Can grass-roots innovation be scaled-up through the design and maintenance of social and policy networks?
The states are the “laboratories of democracy. ” They are often the source of new policy ideas, including new strategies for encouraging investment in renewable energy. Some of these ideas spread; others don’t. The process of diffusion is inherently a social process; implementation is achieved via a network of actors. Ryan Cook’s thesis looks closely at the way in which Solarize, a community-based energy program has moved across the country.
Ryan Cook (MCP ’14) examines the way policy actors adopt and adapt innovative ideas to their particular needs. Through a study of Solarize on both the west coast and the east coast, Ryan documents the way in which network structure can facilitate the spread of energy programs. He argues that policy innovations are rarely entirely original. Instead, they are often an amalgamation of ideas which have been implemented elsewhere. The pathways that new policy ideas follow lead to substantial differentiation. For example, the core elements of Solarize include competitive contractor selection, community-based outreach, public education, and limited sign-up campaigns. However, as Solarize moved around the country, there are some versions that involve multiple contractors as well as different technologies.
By analyzing the social networks underlying the process of policy adoption, Ryan has discovered that issue-specific relationships that cross multiple policy networks are important. He has also identified organizational creativity, programmatic flexibility, and a commitment to continuous learning (rather than just imitation) as important explanations for why and how policy innovations diffuse. Read more about the ways in which grass roots innovation can be scaled-up through the design and maintenance of social and policy networks. Ryan’s thesis complete thesis can be accessed here.
The great variety of services that natural systems provide is rarely recognized. From water filtration to flood prevention to carbon sequestration, these ecosystem services are crucial to supporting both natural and human life. The cost of preserving these services is often far eclipsed by the cost of replacing them mechanically should they be lost, a point that is rarely appreciate economic markets. What can be done to correct this and ensure that natural systems continue to provide their much-needed benefits?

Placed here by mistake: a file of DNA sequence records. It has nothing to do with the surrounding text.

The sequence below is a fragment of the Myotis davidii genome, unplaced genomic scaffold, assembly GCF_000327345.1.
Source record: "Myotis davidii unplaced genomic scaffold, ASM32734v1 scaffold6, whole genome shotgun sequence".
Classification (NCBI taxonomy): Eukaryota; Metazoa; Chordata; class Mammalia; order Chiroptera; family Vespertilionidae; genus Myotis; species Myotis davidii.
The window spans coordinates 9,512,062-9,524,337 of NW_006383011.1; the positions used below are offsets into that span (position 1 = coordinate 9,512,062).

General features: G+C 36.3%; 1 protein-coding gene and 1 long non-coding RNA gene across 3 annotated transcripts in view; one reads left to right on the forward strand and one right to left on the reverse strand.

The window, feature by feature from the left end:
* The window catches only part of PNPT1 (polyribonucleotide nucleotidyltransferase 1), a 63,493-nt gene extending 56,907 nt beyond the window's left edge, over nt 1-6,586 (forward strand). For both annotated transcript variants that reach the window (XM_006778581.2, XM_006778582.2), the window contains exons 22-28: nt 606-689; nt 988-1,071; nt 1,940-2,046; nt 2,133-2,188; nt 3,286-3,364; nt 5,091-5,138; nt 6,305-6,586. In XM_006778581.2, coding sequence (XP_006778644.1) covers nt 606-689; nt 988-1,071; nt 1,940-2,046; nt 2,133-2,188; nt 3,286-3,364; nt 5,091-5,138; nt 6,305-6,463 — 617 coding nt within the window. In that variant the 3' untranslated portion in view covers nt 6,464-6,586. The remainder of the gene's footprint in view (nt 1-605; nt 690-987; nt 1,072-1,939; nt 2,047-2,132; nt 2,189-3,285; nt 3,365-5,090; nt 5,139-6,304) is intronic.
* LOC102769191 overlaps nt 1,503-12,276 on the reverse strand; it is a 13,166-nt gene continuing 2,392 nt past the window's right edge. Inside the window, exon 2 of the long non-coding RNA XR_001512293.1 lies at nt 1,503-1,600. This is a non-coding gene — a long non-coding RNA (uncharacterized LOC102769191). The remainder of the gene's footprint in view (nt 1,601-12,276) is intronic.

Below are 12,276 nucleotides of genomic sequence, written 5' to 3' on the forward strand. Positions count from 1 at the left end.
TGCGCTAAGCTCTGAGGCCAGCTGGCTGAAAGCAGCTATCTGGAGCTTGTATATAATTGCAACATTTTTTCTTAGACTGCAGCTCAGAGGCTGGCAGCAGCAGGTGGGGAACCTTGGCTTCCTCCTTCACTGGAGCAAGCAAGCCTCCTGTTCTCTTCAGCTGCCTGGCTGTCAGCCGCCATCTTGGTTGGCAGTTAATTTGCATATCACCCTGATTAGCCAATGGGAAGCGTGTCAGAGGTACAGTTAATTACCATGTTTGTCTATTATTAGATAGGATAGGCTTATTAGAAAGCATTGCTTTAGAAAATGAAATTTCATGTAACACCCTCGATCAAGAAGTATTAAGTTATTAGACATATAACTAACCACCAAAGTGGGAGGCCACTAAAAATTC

In his dissertation, Tijs van Maasakkers (PhD ’13) examines one solution that has been eagerly advanced in environmental circles: the ecosystem services marketplace. Similar to other environmental markets like carbon cap and trade schemes, ecosystem services markets are based on the idea that a developer who is likely to damage the ability of natural systems to provide their full benefits would have to pay for improvements elsewhere to offset these impact. In an early example, increases in water temperatures in Oregon’s Tualatin River threatened the survival of a number of local salmon species, a problem often corrected at great expense mechanically by chilling wastewater before releasing it. Instead, the local water utility opted to offer incentives to local landowners to plant shade trees along the river’s banks, cooling the river naturally, effectively, and at a lower cost.
If implemented well, ecosystem services markets could allow for continued economic progress without sacrificing natural systems. But, as Tijs shows in his study of efforts to create ecosystem services markets in the Willamette River basin and in the Chesapeake Bay, such markets are difficult to develop and face three important structural obstacles.